Tuesday, Jul 29, 2014
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Public prepares as flu season arrives


Published:   |   Updated: October 14, 2013 at 09:10 AM

SEBRING - A "quadrivalent" flu vaccine, which protects against four strains of the influenza virus, is one of the new options available this year as the flu season gets underway this month.

Everyone 6 months and older should get their yearly flu vaccine, ideally by October, states the Centers for Disease Control and Prevention. In Florida, the flu season peaks in January, said Barbara Moore, nursing director of the Highlands County Health Department's Community Health.

No predictions have been made on how bad this year's flu season could be, Moore said, but last year's was mild. Since flu tends to be cyclical, it is possible this year's season could be "less mild," she said.

The flu season has begun just as the federal government shutdown has affected the CDC's tracking of flu cases. Influenza surveillance reports are usually posted online weekly.

"Due to the lapse in government funding, regular updates to the CDC influenza website, including the weekly FluView report and updates to guidance for clinicians, will not be possible," the CDC states.

"CDC will not be routinely analyzing surveillance data nor testing laboratory specimens submitted as part of routine surveillance. Support for outbreak investigations and response to public queries regarding influenza circulation and prevention will be limited during this time."

While certain federal public health functions may be affected, supply of the vaccines is not, since private manufacturers make them, Moore said.

She said it takes two weeks for the vaccine to be effective and recommended that people get their shots by October, which would keep them covered during the whole season.

Along with the newly introduced four-strain vaccines being offered are the traditional three-strain vaccines, or trivalents she said.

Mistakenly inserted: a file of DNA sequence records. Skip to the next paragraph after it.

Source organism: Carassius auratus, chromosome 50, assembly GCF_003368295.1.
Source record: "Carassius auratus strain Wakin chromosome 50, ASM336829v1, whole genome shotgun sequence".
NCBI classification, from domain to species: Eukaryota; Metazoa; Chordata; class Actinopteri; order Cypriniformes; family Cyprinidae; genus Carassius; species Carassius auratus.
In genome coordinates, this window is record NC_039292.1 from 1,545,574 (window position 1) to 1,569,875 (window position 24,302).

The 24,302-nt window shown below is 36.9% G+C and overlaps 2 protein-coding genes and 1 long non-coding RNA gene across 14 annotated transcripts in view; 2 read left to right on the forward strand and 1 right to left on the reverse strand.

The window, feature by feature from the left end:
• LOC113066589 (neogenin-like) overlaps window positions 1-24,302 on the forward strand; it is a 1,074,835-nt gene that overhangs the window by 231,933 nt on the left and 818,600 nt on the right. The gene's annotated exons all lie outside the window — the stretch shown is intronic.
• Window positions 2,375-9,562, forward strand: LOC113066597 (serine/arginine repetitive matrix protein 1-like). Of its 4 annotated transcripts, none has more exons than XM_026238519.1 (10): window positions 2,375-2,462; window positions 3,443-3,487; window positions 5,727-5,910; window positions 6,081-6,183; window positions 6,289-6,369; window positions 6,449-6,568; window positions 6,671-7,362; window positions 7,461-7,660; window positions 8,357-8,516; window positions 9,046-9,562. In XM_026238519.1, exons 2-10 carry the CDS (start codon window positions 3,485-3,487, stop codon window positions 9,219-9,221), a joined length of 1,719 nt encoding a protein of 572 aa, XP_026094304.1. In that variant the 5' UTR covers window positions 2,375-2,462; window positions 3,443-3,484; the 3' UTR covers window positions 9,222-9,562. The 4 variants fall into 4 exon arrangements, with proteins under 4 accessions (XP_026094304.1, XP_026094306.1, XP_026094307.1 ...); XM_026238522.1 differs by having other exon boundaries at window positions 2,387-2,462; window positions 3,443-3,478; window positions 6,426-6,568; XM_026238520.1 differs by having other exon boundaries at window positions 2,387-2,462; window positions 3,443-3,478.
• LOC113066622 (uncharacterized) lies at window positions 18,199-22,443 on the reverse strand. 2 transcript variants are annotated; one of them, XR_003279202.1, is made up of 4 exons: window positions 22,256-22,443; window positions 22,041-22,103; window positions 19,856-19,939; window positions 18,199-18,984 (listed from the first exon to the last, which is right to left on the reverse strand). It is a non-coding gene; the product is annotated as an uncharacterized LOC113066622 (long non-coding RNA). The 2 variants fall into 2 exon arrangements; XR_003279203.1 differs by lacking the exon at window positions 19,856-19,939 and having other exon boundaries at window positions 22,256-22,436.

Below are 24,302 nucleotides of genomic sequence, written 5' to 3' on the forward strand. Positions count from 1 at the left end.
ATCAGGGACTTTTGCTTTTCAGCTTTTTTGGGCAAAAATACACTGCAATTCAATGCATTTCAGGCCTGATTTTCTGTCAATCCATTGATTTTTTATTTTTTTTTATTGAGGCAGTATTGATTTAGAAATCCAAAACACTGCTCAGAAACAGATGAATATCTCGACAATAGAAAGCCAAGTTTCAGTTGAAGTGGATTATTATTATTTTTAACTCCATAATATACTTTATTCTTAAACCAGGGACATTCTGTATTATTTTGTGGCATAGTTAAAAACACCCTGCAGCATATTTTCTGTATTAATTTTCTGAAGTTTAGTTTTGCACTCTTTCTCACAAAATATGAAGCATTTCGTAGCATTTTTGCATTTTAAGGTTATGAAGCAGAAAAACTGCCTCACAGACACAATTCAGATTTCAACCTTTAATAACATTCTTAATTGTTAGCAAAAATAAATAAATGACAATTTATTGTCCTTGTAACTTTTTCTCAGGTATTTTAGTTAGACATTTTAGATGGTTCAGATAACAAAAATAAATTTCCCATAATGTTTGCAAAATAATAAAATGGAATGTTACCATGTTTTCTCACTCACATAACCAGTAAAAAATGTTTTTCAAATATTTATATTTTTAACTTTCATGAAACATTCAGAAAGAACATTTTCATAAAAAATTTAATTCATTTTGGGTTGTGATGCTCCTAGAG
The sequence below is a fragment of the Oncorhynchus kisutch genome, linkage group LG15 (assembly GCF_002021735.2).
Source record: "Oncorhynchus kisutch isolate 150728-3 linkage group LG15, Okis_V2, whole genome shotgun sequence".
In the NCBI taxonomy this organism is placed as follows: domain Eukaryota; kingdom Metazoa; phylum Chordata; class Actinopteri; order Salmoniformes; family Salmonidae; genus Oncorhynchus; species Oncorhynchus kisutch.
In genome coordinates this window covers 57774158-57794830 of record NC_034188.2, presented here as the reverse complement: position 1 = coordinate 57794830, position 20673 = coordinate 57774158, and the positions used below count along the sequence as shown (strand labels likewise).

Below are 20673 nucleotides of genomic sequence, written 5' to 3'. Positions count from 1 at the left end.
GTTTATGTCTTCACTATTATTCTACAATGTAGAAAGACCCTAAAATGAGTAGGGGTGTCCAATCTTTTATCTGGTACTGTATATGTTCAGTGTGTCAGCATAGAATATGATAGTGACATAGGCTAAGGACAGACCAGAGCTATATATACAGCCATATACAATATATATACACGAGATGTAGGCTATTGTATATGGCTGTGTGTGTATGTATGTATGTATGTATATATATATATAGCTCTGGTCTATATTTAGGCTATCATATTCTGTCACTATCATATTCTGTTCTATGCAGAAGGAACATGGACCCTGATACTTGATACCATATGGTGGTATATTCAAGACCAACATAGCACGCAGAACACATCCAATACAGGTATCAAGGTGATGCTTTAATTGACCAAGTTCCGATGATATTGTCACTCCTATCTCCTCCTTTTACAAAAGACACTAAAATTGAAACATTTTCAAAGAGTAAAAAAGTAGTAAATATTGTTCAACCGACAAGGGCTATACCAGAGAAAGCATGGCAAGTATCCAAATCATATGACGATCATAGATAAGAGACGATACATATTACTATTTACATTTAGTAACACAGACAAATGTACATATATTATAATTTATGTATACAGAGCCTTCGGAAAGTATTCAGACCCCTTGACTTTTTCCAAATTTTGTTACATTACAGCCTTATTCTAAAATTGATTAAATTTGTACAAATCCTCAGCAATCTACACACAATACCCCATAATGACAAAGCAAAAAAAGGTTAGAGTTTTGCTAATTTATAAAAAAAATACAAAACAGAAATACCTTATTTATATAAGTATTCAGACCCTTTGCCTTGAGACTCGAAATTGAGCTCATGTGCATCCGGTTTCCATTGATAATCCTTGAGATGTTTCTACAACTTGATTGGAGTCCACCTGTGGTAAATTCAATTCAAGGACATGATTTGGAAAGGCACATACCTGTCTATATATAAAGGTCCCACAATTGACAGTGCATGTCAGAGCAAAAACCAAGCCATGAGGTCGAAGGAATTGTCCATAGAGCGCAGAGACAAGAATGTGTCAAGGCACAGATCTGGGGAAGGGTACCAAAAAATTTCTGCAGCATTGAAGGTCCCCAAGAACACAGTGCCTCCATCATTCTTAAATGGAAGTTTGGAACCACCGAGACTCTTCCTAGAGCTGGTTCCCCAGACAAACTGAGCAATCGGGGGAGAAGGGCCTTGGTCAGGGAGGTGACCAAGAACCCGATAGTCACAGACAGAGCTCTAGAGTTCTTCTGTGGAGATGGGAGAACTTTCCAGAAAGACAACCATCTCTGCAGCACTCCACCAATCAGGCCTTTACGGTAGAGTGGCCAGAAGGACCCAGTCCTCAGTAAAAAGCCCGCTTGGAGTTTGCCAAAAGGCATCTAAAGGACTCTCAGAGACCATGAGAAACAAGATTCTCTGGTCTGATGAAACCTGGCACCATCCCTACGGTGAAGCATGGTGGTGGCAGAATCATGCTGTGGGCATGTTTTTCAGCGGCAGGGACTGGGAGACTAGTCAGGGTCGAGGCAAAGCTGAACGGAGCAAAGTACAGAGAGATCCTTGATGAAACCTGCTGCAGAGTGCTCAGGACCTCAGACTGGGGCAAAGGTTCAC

A high-dose vaccine for seniors, who typically have weaker immune systems and may need higher quantities, also has been around for the last couple of years, she said.

A flu-mist spray is also available for those from ages 2 to 50, she said. It may be more commonly offered by pediatricians, but is effective for adults, as well, although it is not approved for those over 50, she said.

Both the trivalent and quadrivalent vaccines contain new strains from the previous season, the CDC states, adding it does not recommend one flu vaccine over the other, only that people get vaccinated every year.

Because new strains of flu evolve every year, and since immunity drops up to 50 percent 6-12 months after vaccination, the flu vaccine is recommended every year for all those over 6 months of age, the CDC explains.

People can get vaccinated at their doctor's office, pharmacies and the Highlands County Health Department's Sebring and Lake Placid clinics.

The health department does not hold any more flu shot clinics in the community because the vaccines are readily available through other means, Moore said.

To find out where to obtain a flu shot, go to http://vaccine.healthmap.org/ and type in your zip code.

While health officials recommend a flu shot every year, not everyone gets them.

Crystal Sipple said she got one the previous week and wished she never had.

Delfina Pelayo never gets one, unlike Wes Linscott.

"I have never had complications, and haven't had the flu for many years," he wrote on Highlands Today's Facebook page.

Moore said that some people get the flu even after taking the vaccine because the vaccine may not contain the strain the person is battling or because he or she may already have had the infection.

"The flu vaccine does not cause the flu," she said.

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